MERIDIAN, Idaho — Following a decision by trustees in January to stop sending COVID-19 exposure notifications, the West Ada School District announced its plans to resume alerts on an opt-in basis.
West Ada trustees voted 3-2 to stop sending COVID-19 exposure notifications to student guardians on Jan. 24. Several trustees, including board chair Rusty Coffelt, said the exposure warnings were causing more harm than good.
"We're creating stress on our families," Coffelt said during the January meeting. "That doesn't really seem necessary."
The state dashboard reported a COVID-19 test positivity rate of about 34% when the West Ada school board voted to end exposure notifications.
On Monday, WASD Superintendent Derek Bub said the district had received a lot of feedback about the trustees' decision. In January, Bub expressed concerns that an opt-in program would impact staff.
"When it was brought up during the discussion, I thought, 'Oh my gosh, I don't know if we can really do that and not cause a ton of extra work on our staff," Bub said on Monday.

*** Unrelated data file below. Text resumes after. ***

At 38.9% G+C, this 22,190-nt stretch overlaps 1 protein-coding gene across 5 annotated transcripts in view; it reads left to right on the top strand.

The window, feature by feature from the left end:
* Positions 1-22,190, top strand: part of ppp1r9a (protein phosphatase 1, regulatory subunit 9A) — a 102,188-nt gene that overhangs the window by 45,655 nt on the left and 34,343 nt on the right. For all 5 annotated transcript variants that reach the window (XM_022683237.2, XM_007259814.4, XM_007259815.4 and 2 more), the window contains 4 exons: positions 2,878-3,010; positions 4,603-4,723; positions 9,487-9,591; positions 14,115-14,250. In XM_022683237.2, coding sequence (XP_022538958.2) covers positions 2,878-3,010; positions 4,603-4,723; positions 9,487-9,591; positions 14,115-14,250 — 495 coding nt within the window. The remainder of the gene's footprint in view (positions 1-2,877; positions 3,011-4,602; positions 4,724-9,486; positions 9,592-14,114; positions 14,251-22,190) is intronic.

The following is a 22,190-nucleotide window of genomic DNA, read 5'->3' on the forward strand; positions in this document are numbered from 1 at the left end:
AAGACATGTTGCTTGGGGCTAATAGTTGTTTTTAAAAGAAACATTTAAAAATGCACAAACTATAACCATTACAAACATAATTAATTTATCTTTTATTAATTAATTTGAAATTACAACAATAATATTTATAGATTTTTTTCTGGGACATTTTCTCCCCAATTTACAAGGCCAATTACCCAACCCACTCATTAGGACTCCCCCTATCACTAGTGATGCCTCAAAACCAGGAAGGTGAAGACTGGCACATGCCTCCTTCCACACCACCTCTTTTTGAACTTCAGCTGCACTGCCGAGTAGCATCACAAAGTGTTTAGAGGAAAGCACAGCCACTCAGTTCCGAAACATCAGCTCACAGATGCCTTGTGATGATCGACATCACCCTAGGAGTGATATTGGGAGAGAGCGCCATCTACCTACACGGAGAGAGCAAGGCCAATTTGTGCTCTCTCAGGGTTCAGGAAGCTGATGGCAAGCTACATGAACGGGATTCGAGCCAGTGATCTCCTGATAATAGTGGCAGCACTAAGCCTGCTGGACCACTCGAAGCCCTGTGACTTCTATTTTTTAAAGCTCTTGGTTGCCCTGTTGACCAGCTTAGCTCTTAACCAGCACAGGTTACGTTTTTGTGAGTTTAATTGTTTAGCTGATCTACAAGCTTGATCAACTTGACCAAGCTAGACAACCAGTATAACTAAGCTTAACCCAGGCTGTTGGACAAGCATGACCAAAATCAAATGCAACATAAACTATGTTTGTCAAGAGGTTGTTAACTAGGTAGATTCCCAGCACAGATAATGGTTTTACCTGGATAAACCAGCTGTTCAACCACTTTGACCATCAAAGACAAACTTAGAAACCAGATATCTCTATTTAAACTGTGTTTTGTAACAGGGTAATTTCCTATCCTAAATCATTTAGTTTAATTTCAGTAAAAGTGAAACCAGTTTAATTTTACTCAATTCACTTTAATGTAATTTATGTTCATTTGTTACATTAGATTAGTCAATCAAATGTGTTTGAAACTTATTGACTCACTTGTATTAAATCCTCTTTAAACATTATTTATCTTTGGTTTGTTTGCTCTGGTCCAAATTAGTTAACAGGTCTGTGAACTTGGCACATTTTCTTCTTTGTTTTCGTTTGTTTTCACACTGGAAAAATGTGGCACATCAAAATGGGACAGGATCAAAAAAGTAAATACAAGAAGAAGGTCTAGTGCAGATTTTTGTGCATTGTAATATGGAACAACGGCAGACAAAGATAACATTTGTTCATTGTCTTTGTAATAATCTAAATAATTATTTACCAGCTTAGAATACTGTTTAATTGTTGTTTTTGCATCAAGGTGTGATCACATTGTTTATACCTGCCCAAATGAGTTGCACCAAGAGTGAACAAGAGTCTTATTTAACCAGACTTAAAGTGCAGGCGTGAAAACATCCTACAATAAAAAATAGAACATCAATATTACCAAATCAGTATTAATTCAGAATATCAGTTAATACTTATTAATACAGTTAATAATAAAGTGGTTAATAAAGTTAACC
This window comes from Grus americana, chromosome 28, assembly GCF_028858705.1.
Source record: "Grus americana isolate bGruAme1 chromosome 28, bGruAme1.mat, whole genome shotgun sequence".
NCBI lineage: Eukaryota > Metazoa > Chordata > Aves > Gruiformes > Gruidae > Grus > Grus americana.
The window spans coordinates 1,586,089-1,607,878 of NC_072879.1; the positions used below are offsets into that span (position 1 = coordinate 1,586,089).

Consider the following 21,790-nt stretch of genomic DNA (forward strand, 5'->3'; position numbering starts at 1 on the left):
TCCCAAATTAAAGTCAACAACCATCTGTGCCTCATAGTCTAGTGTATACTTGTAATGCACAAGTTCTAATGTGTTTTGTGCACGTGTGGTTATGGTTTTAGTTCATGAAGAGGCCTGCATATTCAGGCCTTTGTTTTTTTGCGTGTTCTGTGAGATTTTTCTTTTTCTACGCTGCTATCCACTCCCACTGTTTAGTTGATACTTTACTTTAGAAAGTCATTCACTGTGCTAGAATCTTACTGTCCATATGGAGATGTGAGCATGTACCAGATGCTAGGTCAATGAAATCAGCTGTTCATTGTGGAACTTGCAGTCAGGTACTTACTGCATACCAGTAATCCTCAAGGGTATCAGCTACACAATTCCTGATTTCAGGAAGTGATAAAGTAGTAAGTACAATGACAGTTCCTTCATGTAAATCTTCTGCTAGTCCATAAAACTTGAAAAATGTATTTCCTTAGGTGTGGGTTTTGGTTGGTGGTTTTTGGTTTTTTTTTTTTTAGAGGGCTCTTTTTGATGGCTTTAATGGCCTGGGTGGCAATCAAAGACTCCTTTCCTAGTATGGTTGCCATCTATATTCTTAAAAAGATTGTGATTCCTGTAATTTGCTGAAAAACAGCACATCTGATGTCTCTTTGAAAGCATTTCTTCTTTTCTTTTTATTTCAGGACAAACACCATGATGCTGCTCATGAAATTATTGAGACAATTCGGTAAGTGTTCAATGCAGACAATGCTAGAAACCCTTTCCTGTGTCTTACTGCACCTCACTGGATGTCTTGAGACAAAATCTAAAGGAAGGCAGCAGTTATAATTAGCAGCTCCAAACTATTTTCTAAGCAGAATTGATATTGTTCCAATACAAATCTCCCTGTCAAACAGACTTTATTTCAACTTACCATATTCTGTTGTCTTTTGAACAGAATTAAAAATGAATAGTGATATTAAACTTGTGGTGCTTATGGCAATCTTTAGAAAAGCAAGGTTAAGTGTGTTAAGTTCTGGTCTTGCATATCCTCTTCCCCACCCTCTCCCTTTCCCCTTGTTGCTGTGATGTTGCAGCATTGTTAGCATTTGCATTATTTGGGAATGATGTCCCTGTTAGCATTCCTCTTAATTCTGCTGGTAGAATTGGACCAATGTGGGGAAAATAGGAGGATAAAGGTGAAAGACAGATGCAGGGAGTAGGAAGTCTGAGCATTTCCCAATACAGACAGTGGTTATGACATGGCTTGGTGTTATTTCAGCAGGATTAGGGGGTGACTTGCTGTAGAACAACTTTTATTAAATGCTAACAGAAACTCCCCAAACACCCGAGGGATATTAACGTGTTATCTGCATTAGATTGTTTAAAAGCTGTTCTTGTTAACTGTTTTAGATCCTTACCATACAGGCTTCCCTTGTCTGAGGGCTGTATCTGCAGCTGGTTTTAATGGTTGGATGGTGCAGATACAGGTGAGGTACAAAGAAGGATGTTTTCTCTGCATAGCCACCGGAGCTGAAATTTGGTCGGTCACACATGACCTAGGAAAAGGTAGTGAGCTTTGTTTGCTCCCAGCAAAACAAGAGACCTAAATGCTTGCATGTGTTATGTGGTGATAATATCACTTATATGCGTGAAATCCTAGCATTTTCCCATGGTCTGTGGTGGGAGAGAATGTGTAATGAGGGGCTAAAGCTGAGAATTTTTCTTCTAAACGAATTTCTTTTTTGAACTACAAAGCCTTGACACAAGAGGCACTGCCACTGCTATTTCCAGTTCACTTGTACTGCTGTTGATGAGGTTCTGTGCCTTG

Since then, Bub said a team of district staff has decided an opt-in program is feasible.
He said notifications for K-5 students will not be classroom-specific but will be available by grade level and school. Exposure notifications for students in grades six through 12 will only alert guardians on a school-specific basis.
"It's a little bit more difficult because they're moving from class to class and moving around," Bub said about the secondary school notifications. "So that becomes more challenging."
Bub said a survey would be sent to parents about their interest in the opt-in exposure program by the end of the week.
In January, the school board also tasked district leadership with developing a new COVID-19 working group to review current COVID-19 policies and create an endemic plan for future school years. The WASD currently does not have a mask mandate and follows quarantine guidelines set by Central District Health and the Centers for Disease Control and Prevention.
What "endemic looks like," Bub described on Monday, is treating COVID-19 similarly to other infectious diseases like the flu.
"I have asked all of our department heads from academics, operations, nursing, food and nutrition, custodial and transportation to look at how we're going to operate in this scenario for the long term," he said.
Bub hopes to bring the district's findings to the trustees and public at the next board meeting on Feb. 28. Following the presentation, Bub said the board would have to decide if they like the endemic plan and when to implement it.